Change #2: 
Diagrams for the Defined Rectangle Slot & Man in the Middle

The freedom to expand my articles as much as I wanted lead to something I've wanted to do for a long time: add diagrams and charts. Man in the Middle can be a hard concept to define in writing. I have a much easier time demonstrating it to people. It's an easy concept, really, but I knew charts were able to do so very much more. You already see the slot being used better since their release.

That's because these new charts give you a birds-eye-view of the slot. The more familiar you are with these diagrams, the more quickly you will spot WCS when you see it, on and off the dance floor.

Since I've been writing, I'm sure you've noticed that a lot of the Abstract dancers have changed their dancing. Oh yes, a few of them literally changed their routines to actually fit my signs of Abstract (Flip Flopping in their routines, for instance), but the majority have suddenly stopped Flip Flopping (Weekly Note #7: Groupies & More...) all over the place, or running down the slot, or not having a slot at all.

It's been fascinating to watch.  And yet they are still doing Abstract Improv. Oh, they're dancing closer, staying tighter, in what seems to be a slot, but it's not WCS. A slot isn't everything. You need all the WCS Essentials. Otherwise the two dances collide and people get hurt. A lot of dances can be danced in a slot, like Salsa - but it doesn't mean it's WCS. That's where these diagrams will really be powerful.

So how can you tell if it's still Abstract? Right now you can tell because the man is at one end of his slot and she's at the other. They spend the dance switching places. That is, in no way whatsoever, the Man in the Middle concept. The Man in the Middle isn't easy. But it sure is necessary. It's the foundation of every single basic pattern in WCS. Tomorrow Abstract Improvisation will have morphed again - whatever it takes to stay in power and keep others out of it.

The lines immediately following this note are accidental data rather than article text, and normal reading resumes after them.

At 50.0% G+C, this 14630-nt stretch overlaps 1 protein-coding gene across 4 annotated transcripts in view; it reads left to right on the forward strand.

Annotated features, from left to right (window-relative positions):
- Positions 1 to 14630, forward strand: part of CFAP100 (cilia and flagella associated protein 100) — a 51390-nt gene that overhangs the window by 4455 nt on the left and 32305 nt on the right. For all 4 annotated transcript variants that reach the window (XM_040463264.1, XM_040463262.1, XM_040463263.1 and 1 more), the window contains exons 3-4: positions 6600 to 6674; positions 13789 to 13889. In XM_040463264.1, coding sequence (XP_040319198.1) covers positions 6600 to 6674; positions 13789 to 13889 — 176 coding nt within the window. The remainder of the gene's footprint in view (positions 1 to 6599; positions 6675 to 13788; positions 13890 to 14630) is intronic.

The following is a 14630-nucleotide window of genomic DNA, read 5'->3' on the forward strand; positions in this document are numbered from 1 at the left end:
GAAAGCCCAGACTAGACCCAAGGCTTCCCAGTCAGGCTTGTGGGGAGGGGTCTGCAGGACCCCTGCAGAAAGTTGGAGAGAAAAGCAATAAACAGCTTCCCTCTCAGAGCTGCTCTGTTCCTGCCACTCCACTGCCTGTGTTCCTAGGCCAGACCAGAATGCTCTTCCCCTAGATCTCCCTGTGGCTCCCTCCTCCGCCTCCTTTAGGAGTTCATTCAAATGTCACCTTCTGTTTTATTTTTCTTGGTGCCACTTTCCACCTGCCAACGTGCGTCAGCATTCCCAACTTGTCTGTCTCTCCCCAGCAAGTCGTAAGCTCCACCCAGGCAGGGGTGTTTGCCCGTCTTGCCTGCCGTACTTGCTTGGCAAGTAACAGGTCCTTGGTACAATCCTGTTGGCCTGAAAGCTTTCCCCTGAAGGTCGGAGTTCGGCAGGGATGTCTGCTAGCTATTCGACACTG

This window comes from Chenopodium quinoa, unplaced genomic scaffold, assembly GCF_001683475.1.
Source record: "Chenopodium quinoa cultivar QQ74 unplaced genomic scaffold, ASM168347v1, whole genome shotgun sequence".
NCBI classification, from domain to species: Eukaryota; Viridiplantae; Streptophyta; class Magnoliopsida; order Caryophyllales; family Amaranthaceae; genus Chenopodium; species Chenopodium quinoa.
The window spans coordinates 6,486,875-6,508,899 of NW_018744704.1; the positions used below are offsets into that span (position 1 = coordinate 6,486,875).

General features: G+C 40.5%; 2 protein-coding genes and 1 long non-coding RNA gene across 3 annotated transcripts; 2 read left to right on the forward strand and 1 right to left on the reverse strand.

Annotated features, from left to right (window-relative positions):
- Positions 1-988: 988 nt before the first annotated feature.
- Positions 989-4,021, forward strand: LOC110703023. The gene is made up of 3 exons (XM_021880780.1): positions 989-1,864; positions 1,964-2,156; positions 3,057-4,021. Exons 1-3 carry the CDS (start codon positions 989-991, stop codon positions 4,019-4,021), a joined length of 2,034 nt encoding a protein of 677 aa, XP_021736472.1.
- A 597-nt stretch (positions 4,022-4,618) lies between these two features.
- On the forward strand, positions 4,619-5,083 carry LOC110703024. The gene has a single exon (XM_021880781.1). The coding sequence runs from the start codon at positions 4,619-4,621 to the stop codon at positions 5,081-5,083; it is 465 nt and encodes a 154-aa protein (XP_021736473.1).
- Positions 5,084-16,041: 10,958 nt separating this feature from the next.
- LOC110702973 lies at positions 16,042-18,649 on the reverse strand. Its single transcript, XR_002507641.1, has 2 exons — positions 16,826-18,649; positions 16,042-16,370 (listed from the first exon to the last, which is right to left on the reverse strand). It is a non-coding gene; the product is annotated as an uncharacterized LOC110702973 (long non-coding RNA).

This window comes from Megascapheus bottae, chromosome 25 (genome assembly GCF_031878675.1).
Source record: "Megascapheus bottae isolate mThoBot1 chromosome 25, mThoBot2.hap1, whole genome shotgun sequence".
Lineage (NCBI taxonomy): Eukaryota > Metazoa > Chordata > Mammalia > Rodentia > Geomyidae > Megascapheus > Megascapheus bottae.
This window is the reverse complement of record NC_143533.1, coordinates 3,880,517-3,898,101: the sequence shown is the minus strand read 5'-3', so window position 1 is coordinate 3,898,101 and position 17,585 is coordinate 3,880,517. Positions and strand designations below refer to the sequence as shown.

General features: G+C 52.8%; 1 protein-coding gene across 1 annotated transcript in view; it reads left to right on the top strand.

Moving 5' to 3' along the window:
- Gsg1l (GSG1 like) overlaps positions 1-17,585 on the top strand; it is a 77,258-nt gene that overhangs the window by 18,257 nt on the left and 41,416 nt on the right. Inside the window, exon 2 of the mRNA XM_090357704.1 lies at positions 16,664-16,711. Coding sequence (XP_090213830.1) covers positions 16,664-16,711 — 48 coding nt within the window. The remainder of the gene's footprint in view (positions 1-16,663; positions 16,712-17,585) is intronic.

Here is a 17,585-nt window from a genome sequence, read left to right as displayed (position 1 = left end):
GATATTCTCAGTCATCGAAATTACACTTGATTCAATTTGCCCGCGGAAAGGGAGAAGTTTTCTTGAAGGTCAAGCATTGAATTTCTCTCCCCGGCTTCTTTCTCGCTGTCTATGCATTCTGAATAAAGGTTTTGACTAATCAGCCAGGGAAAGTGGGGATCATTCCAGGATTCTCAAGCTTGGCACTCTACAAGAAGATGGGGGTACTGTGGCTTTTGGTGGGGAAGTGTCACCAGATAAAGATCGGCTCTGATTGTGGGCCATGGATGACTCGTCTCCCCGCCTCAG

So for now, study up on those diagrams in the new WCS Essentials. It'll help you so much in your dancing, learning, judging and instructing!

Change #3: 
The Anchor is Out, Sentence Structure is In

The anchor isn't really out, it's just been added to the mix of a bigger picture. If you hear a rumor out there that Katherine Eastvold says anchors are out, you have my permission to smack 'em upside the head for me. Read on, people, read on...

Basically, I've put the anchor at the end of a WCS "sentence." Every WCS pattern is a sentence, really. Every WCS pattern has a Beginning a Middle and an End. And guess what that end is... Yes! An anchor! Yay! Now, can you tell me what the Beginning is for a WCS sentence? Telling the Truth has it all... (Hint: "Stretch" has nothing to do with it!)

Change #4:
Pulsing is Out, Double-Triple is In

Okay, so there are two reasons I made these changes to the Essentials, beyond the reasons I gave in the whole "title" discussion above. The big reasons for the rest of the changes are 1) that I had so much room to expand that I simply expanded the sections (as I did in the Anchor to Sentence scenario) and 2) that I've been watching a crazy, crazy, crazy, CRAZY amount of real West Coast Swing lately.